Praise for Volumes 1 and 2
“A garrulous outpouring—and every word beguiles.”
— Wall Street Journal
“If you surrender yourself to the sound of his voice, the pleasure of Twain’s company proves pretty hard to resist.”
— The New Yorker
“It feels like a form of time travel. One moment you’re on horseback in the Hawaiian islands—or recovering from saddle boils with a cigar in your mouth—and the next moment you’re meeting the Viennese maid he called, in a private joke, ‘Wuthering Heights.’”
— New York Times
“Brings us closer to all of him than we have ever come before.”
— New York Review of Books
“Twain has given us ‘an astonishment’ in his autobiography with his final, beautifully unorganized genius and intemperate thoughts. Pull up a chair and revel.”
— Los Angeles Times
“One sees a mind bubbling and hears a uniquely American voice.”
— Literary Review
When the first volume of Mark Twain's uncensored Autobiography was published in 2010, it was hailed as an essential addition to the shelf of his works and a crucial document for our understanding of the great humorist's life and times. This third and final volume crowns and completes his life's work. Like its companion volumes, it chronicles Twain's inner and outer life through a series of daily dictations that go wherever his fancy leads.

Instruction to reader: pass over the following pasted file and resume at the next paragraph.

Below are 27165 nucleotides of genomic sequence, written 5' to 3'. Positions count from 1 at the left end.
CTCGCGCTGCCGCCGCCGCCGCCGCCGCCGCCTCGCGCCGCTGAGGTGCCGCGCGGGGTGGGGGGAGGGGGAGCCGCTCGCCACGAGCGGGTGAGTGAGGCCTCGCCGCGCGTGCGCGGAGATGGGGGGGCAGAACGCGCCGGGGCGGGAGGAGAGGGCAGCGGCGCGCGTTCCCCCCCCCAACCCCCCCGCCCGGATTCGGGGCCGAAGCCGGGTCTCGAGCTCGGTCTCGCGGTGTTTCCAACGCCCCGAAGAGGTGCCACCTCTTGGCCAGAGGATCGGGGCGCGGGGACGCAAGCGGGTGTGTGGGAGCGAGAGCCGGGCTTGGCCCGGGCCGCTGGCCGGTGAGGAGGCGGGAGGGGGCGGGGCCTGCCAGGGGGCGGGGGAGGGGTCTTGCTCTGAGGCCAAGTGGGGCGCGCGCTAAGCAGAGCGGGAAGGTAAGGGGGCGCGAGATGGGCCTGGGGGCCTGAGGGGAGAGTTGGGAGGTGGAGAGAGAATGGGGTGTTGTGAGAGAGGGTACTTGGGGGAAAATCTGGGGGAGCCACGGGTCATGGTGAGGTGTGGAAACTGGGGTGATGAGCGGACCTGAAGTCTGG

Created from March 1907 to December 1909, these dictations present Mark Twain at the end of his life. Also included in this volume is the previously unpublished “Ashcroft-Lyon Manuscript,” Mark Twain’s caustic indictment of his “putrescent pair” of secretaries and the havoc that erupted in his house during their residency.
Fitfully published in fragments at intervals throughout the twentieth century, Autobiography of Mark Twain has now been critically reconstructed and made available as it was intended to be read. Fully annotated by the editors of the Mark Twain Project, the complete Autobiography emerges as a landmark publication in American literature.